According to the ARC guidelines 4- airways, it is necessary that when clearing the airway of a patient suffering from airway blockage or excessive secession, the mouth should be open (ARC Guideline 4, 2021). It was fairly maintained in the case of the video assessment where the registered nurses as soon as witnessed increases secretion, were asked to clear the airways with the help of oropharyngeal airway which is generally used to clear or open airways blockage. Though the ARC guidelines 4- airways also state that while proceeding with airways clearing and opening, it is necessary that the head of the patient should be turned downward to some extent in order to allow drainage of any foreign or obvious material within the airways such as vomit, blood, food or other secretions (ARC Guideline 4, 2021). It was found that in the case of the video assessment, the patient’s head was not turned downward and was kept in the exact resting position while the airways were cleared using the oropharyngeal airway procedure. Thus, it would have been a significant step to adjust the head of the patient sightly downwards in order to help drain out any blockage or material that was present within the airways (Lee, Button & Tannenbaum, 2017). The ARC guidelines 4- airways also state that in case of any unconscious and unresponsive patient, the airways should be open with the help of a head-tilt-chin lift position as it helps in opening and clearing the airways in the case where resuscitation is provided (ARC Guideline 4, 2021). It was found in the video assessment that; the patient was not assisted with any positioning for the process of clearing the airways by the registered nurses during resuscitation.

It was also observed that as soon as the patient was found unconscious and unresponsive, the nurses stated providing compression to the patient as called for a code blue. According to ARC guidelines 8- Cardiopulmonary Resuscitation (CPR), as soon as the patient is found unconscious and not breathing in a normal pattern, the rescuer or the nurses should start providing CPR to the patient in order to minimize the threat of any further complications (ARC Guideline 8, 2021). It is also stated by ARC guidelines 8- Cardiopulmonary Resuscitation (CPR), that bystander CPR explaining continuous delivery of compression should be actively encouraged in case of such a patient in order to assist them with beating heart. The factor was fairly maintained in the case of the patient demonstrated in the video as he was continuously addressed by the bystander CPR (Bouland et al., 2017).

In order to conclude, it can be thus stated that the assessment helped in understanding and assessing the effectiveness of medical assistance in emergency cases. It provided an overview of having the ability of critical think skills in nursing professionals. The assessment demonstrated an in-depth understanding of how the ARC guidelines are necessary in order to ensure that a fair protocol for emergency treatment with CPR and ventilation is provided to the patient who has witnessed cardiac arrest. The ARC guidelines not only assist with the protocol to be followed during Cardiac arrest but several other health issues in which immediate nursing assistance and emergency treatment are provided. Thus, it is relevantly explained that the ARC guidelines can be effective enough to safeguard the lives of the patient as well as prevent them from dying. It also explains the role of nurses and other professionals in teamwork in case of emergencies such as Code blue, where the patient needs the assistance of cardiopulmonary resuscitation.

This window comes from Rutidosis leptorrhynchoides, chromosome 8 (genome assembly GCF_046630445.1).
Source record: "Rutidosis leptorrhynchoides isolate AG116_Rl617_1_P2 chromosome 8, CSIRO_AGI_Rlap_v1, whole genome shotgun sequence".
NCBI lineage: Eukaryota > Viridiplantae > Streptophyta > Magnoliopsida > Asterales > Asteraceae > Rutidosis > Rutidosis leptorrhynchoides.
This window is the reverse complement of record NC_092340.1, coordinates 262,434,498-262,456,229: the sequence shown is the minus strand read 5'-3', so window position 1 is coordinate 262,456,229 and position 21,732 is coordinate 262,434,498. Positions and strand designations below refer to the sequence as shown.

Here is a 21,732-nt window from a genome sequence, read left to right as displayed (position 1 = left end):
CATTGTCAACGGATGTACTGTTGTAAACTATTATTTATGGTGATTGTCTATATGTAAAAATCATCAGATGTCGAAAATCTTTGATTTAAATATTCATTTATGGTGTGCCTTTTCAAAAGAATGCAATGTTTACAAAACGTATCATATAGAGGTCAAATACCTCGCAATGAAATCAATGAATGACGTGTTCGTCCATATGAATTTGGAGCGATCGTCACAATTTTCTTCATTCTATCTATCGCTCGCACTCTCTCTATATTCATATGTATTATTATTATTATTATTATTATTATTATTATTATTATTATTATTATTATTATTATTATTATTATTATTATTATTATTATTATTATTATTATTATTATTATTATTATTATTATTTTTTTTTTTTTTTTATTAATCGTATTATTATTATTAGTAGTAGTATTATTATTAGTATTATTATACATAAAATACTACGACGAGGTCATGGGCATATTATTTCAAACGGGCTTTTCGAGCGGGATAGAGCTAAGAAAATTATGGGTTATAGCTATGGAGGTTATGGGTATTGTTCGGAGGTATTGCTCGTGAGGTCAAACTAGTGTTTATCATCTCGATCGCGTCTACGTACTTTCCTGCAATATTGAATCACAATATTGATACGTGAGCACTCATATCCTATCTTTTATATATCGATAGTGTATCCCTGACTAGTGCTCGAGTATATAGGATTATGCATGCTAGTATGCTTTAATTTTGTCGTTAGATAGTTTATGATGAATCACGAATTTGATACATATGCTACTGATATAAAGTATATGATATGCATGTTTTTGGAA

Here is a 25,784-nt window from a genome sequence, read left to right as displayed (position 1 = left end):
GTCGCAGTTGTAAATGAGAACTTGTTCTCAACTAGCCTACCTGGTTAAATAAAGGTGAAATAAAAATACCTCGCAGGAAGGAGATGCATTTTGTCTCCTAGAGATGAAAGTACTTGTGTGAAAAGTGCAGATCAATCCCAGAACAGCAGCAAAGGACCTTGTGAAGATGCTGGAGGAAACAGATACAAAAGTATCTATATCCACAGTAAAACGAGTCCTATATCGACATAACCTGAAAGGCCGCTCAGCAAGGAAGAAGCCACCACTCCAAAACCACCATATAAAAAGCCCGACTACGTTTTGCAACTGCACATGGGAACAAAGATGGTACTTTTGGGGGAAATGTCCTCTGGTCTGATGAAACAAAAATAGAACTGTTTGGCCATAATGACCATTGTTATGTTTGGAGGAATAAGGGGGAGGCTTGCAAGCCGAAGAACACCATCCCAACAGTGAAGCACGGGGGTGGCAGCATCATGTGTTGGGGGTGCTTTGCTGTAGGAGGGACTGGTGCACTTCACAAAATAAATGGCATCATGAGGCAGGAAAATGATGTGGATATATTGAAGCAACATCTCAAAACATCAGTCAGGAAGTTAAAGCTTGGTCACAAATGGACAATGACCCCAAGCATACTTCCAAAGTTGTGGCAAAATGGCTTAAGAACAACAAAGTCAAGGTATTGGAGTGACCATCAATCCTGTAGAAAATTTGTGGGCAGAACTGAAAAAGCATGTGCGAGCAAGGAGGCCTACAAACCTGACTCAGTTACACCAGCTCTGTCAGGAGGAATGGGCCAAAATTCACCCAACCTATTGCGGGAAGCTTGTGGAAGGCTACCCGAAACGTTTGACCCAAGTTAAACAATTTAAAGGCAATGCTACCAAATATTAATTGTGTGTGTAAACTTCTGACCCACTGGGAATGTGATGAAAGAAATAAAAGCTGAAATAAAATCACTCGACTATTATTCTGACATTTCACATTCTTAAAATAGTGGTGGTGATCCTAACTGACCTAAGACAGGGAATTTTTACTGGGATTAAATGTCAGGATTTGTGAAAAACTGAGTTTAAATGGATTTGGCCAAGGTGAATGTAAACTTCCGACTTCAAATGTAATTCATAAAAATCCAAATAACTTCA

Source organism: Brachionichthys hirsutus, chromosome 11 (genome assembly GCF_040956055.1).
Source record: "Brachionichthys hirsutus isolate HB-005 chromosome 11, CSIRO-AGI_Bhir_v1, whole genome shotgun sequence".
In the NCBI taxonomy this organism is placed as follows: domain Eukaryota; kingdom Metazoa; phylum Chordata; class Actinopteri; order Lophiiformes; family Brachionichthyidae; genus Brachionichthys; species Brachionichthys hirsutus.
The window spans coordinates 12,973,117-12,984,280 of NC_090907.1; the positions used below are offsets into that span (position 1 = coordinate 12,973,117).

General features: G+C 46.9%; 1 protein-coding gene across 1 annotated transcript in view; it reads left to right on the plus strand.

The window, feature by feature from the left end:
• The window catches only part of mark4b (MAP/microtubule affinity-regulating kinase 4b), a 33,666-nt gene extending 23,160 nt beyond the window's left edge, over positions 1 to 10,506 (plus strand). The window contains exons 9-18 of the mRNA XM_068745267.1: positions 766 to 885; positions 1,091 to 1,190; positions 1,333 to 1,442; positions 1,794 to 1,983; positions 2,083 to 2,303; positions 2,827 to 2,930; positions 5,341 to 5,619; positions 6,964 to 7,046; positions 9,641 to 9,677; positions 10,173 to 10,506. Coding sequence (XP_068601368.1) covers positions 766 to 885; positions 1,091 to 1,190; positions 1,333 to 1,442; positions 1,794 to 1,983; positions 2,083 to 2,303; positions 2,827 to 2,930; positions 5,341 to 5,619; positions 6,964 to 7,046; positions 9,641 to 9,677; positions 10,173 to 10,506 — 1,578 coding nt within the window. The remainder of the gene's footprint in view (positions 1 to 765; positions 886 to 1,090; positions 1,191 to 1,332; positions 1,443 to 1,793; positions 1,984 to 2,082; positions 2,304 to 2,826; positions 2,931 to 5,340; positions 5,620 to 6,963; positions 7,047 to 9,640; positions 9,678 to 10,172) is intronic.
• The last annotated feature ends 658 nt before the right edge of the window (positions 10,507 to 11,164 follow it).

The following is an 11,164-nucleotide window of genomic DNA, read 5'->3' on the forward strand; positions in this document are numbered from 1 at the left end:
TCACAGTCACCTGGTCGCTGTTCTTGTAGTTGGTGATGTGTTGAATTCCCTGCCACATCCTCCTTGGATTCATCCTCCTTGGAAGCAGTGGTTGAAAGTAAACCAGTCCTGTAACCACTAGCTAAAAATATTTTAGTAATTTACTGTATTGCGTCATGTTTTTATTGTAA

Guidelines, A. (2021). Guidelines. Retrieved 5 April 2021, from

Daniel Davis. (2021). Code Blue - ER - The Right Stuff - 4 of 4 [Video]. Retrieved 5 April 2021, from

Porter, J. E., Peck, B., McNabb, T. J., & Missen, K. (2020). A review of Code Blue activations in a single Regional Australian Healthcare Service: A retrospective descriptive study of RISKMAN data. Journal of clinical nursing, 29(1-2), 221-227.

Gouel-Chéron, A., De Chaisemartin, L., Jönsson, F., Nicaise-Roland, P., Granger, V., Sabahov, A., ... & NASA Study Group. (2017). Low end-tidal CO2 as a real-time severity marker of intra-anaesthetic acute hypersensitivity reactions. BJA: British Journal of Anaesthesia, 119(5), 908-917.

Cortese, M., Pigato, G., Casiraghi, G., Ferrari, M., Bianco, E., & Maddalone, M. (2020). Evaluation of the Oropharyngeal Airway Space in Class II Malocclusion Treated with Mandibular Activator: A Retrospective Study. J. Contemp. Dent. Pract, 21, 666-672.

Sicherer, S. H., & Simons, F. E. R. (2017). Epinephrine for first-aid management of anaphylaxis. Pediatrics, 139(3).

Bouland, A. J., Halliday, M. H., Comer, A. C., Levy, M. J., Seaman, K. G., & Lawner, B. J. (2017). Evaluating barriers to bystander CPR among laypersons before and after compression-only CPR training. Prehospital Emergency Care, 21(5), 662-669.

Lee, A. L., Button, B. M., & Tannenbaum, E. L. (2017). Airway-clearance techniques in children and adolescents with chronic suppurative lung disease and bronchiectasis. Frontiers in pediatrics, 5, 2.

Manrique, G., González, A., Iguiñiz, M., Grau, A., Toledo, B., García, M., & López-Herce, J. (2020). Quality of chest compressions during pediatric resuscitation with 15: 2 and 30: 2 compressions-to-ventilation ratio in a simulated scenario. Scientific reports, 10(1), 1-7.

ARC Guideline 8. (2021). Retrieved 5 April 2021, from

ARC Guideline 4. (2021). Retrieved 5 April 2021, from